|Young at heart|
|Written by Erin LeBlanc|
Choosing a Power of Attorney (POA)
Please read the story below—it may sound familiar.
Mr. “Smith” was 85 years old. He was a social gentleman, with a great disposition and a zest for life. He was active in many community events and always volunteering. He lived in his small, cozy home for more than 40 years, the last 15 after his wife passed away.
One winter day, Mr. “Smith” slipped on an icy patch on his way to the senior center and broke his hip. He was rushed to the local hospital, operated on and later transferred to a rehabilitation facility, where he spent four months.
Although he recovered surprisingly well, his niece, who maintained Power of Attorney over Mr. “Smith’s” affairs, thought he should not return to his home and live there by himself. She began looking at nursing homes and assisted living facilities. He was discharged to his home with 24-hours-a-day, seven-days-a-week home care, and he seemed to be recovering well.
The social worker and the nurse from the agency that was providing the home care services both thought the arrangement was keeping him happy, safe and well. His niece, however, persisted and warned Mr. “Smith” his money would not hold for long if he stayed in his home, paying for home care.
Although his estate was quite comfortable, he did not control his own finances and legally couldn’t make any decisions since he empowered his niece to make all the decisions for him a few years earlier. Mr. “Smith” was ultimately moved to a residential facility—against his will. His niece promised to keep his home until he gave the OK to sell it.
He was extremely unhappy with the move, however, and kept calling his friends to assist to get back to his home. They couldn’t do anything to help him, however, except for calling his niece. She informed them her uncle’s home was sold and he didn’t have a place to move back into any longer.
What can you do to avoid that kind of situation?
Sadly we hear about situations like this quite often, and it is heartbreaking.
First and foremost, be extremely careful who you appoint to handle your finances. When you give Power of Attorney to anyone, first look at the relationship. Do you have a trusting relationship with him or her?
If you can no longer make decisions for yourself, what are your wishes, wants, desires and long-term goals?
In her book Making the Golden Years Golden, Dr. Eva Mohr, Ph.D., recommends evaluating carefully what restrictions you may want (if any) attached to the documents. If you are going to empower your attorney with the POA, Dr. Mohr suggests you consider having a different attorney write the document—one that represents your interests and has nothing to gain from this transaction except for the fee. It is wise to make everything revocable so you can change your mind.
A non-revocable trust may look good when you are 50 years old but may be too restrictive when you are 70 and locked into it, with options changing all the time with availability of services. If you establish a trust to provide for your financial needs in your senior years, make sure to designate as your trustee someone who will not be the beneficiary of the trust.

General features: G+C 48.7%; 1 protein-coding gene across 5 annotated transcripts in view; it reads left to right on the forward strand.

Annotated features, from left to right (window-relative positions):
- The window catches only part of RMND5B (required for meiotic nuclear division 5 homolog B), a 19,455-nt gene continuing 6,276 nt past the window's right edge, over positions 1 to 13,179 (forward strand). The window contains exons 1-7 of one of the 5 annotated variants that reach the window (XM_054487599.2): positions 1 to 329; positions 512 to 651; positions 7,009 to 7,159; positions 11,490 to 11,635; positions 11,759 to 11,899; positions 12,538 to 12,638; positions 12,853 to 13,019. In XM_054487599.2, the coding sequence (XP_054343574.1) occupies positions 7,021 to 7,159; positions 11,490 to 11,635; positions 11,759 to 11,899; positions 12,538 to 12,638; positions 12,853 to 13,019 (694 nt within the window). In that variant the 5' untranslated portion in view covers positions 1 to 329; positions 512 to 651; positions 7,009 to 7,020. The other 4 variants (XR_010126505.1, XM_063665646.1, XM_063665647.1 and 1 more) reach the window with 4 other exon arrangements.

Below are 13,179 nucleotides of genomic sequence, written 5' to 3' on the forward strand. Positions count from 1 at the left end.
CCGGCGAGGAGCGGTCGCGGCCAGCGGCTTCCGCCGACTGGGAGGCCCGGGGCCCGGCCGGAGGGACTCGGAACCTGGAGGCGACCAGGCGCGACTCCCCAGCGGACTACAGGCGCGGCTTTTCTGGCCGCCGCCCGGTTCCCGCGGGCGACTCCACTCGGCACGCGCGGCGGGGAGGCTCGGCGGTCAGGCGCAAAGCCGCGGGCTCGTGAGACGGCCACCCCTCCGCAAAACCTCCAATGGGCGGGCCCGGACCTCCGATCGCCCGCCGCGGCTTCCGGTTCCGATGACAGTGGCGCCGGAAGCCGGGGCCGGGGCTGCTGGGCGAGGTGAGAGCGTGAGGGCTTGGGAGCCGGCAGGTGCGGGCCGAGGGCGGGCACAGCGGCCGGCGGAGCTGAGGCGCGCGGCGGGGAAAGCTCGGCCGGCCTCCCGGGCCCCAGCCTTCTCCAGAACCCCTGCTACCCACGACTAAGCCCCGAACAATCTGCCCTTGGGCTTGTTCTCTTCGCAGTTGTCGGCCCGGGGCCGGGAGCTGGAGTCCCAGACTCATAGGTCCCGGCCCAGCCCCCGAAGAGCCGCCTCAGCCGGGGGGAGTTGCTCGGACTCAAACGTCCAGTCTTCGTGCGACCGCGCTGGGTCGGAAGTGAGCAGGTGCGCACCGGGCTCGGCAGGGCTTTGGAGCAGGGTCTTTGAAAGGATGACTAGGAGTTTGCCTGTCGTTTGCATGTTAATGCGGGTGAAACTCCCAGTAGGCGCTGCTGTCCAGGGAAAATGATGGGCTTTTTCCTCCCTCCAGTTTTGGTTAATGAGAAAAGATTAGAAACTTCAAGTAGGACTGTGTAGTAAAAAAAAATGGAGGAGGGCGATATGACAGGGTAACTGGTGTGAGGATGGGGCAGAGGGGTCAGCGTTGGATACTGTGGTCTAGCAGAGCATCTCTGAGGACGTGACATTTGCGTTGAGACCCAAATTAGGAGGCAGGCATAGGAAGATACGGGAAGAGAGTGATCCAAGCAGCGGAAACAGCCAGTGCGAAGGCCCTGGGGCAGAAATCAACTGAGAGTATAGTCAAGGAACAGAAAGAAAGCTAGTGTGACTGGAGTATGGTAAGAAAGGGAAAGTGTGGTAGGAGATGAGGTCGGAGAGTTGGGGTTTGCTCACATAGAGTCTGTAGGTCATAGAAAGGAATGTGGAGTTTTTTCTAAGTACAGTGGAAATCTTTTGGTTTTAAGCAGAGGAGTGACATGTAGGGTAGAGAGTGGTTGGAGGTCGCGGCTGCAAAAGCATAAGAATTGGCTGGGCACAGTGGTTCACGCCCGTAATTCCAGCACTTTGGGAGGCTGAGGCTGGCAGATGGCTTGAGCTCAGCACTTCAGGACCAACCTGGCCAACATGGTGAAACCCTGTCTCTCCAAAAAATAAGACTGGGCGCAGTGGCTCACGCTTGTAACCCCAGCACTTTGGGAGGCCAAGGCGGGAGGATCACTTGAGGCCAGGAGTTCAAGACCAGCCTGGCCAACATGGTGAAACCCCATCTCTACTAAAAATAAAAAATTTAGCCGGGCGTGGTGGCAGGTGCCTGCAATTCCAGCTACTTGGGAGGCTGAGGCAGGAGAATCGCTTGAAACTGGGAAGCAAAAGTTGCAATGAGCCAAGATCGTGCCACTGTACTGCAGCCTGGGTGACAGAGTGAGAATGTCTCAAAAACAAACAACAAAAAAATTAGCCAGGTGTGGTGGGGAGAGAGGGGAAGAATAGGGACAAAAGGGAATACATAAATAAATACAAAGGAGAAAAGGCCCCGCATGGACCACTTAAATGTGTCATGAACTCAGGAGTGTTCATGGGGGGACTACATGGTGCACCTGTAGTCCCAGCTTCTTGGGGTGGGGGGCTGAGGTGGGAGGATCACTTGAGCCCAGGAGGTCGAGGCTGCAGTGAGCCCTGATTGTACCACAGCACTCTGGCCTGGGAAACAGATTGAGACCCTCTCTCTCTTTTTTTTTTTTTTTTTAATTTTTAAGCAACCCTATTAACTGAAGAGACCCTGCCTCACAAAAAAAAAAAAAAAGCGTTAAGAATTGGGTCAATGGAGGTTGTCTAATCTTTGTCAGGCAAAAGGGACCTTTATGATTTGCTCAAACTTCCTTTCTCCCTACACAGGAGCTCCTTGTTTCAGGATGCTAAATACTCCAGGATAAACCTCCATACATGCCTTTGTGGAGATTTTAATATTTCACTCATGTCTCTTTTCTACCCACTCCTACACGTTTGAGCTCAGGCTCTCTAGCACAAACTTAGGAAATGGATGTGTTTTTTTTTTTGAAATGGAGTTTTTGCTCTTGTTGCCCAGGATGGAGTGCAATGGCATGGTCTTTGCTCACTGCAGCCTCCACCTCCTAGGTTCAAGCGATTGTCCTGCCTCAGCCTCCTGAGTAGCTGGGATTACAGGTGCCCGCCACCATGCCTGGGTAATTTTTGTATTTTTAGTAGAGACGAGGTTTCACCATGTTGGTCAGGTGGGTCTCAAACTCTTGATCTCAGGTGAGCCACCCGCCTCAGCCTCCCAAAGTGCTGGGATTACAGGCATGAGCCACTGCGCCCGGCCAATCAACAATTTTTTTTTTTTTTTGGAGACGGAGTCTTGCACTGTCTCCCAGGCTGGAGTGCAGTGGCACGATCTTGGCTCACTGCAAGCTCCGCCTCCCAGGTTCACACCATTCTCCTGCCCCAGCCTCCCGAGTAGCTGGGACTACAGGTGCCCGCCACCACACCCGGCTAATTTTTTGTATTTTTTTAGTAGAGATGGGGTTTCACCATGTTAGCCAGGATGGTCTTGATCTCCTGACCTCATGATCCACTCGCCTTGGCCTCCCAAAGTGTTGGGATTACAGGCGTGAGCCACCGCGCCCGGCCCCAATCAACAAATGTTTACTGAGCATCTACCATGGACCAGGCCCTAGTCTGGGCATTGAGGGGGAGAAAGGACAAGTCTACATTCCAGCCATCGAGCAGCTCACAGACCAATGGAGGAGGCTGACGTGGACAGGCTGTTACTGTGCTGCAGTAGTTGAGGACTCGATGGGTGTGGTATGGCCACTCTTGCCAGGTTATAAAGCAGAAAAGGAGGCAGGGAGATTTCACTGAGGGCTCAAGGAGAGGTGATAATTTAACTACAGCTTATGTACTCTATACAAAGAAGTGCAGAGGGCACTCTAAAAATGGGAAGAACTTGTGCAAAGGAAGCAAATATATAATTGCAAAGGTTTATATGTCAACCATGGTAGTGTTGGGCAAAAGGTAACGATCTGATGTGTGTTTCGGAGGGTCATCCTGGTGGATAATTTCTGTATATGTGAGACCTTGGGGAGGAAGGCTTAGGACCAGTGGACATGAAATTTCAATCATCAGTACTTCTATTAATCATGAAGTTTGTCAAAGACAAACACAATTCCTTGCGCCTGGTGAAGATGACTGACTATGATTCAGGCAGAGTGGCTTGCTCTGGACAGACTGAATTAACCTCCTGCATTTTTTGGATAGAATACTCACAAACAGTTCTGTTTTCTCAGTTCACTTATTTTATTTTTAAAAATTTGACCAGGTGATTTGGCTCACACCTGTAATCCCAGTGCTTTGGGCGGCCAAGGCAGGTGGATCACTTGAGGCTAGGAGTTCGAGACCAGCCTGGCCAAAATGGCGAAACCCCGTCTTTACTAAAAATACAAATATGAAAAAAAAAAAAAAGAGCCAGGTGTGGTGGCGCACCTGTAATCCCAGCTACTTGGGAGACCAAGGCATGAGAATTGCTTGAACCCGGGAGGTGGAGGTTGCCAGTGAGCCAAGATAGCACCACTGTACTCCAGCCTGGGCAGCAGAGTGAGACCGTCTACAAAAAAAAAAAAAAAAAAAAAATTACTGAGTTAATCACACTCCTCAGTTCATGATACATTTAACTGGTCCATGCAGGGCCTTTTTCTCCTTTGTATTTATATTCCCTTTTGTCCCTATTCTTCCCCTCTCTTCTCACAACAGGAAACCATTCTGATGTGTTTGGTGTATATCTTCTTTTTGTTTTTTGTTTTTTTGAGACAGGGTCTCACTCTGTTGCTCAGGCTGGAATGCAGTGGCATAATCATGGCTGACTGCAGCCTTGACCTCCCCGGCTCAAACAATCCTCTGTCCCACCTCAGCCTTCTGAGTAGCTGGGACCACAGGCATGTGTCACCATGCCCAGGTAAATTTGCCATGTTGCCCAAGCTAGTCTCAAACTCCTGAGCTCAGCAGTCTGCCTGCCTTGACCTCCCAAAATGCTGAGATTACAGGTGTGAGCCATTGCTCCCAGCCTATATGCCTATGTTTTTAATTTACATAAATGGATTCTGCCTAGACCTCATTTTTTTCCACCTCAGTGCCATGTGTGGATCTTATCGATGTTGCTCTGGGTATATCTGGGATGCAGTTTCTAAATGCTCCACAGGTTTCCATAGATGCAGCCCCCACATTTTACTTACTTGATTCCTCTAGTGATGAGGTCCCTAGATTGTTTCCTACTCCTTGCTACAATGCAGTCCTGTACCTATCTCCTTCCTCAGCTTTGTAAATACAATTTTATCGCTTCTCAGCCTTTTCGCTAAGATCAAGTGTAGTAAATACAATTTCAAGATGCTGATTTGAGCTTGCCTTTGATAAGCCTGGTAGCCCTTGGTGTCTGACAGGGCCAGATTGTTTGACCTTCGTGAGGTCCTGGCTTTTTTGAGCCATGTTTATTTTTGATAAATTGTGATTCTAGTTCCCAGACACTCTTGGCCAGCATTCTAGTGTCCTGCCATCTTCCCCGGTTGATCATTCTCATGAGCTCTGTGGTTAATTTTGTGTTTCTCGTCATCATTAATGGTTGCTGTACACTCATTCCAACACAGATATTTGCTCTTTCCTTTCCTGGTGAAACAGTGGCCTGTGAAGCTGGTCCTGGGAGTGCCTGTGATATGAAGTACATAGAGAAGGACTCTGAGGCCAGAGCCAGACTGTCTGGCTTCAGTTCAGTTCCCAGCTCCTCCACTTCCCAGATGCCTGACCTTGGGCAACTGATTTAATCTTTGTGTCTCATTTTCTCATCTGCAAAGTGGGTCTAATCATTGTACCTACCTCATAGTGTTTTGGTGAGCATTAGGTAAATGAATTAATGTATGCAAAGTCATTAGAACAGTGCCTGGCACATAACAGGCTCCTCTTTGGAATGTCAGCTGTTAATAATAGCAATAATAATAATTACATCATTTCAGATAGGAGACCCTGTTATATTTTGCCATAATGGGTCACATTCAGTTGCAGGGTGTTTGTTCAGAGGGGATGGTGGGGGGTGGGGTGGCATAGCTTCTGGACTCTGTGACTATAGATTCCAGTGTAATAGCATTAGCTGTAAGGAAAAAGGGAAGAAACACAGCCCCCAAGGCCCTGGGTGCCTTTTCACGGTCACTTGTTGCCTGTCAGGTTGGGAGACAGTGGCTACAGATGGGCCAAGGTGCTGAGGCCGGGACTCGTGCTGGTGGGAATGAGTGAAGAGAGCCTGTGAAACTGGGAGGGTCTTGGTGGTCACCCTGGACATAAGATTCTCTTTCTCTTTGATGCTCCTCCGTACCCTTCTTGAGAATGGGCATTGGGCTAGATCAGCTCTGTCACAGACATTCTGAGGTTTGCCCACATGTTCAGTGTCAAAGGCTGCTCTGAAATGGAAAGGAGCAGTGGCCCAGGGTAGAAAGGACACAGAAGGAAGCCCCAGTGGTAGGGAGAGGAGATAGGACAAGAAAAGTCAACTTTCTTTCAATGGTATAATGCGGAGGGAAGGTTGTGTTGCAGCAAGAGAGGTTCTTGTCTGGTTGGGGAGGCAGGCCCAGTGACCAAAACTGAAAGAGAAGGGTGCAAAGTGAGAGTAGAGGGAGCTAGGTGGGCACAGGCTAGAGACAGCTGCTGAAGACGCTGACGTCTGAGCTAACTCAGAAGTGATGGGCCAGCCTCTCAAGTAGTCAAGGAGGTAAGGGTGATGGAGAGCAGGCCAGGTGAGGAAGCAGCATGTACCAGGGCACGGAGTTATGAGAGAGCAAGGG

With that kind of structure in place, the trustee will have only your benefit in mind when making decisions that affect you. You may also decide to limit the extent of power that you give your POA.
For example, he or she can make payments on your behalf on things like bills and decide if any day-to-day purchases need to be made with your money but may not authorize investments or major monetary withdrawals.
Make sure your trustee or trustees, as well as your POA, are accountable to you. If Mr. “Smith” had limited his niece’s power over his finances, he could have remained in his home for as long as it was safe for him.
If you are not sure about your current situation (maybe your paperwork was drawn up many years ago) or you think you may need to update information, visit with your attorneys, and remember you are your best advocate!
Reminder: One way the Area Agency on Aging assists our older population to remain more independent is with the Congregate Meal Site (Meet and Eat) which is held Monday-Friday at the SunSet View Community Center at noon.
The number of attendees in the Holyoke area has dropped significantly in the last several years, and we are currently running the risk of some considerable cuts.
If you are 60 years of age or older or know of a friend/neighbor who is, please encourage them to come to Meet and Eat and give it a try. If you are not a regular attendee, please call 854-2646 and leave your reservation by 8 a.m. for the day you would like a meal. The answering machine is always on, so you can call any time before 8 a.m. to leave your message.
Erin LeBlanc, Senior Service Coordinator/Long Term Care Ombudsman for Phillips County, 970-854-2949.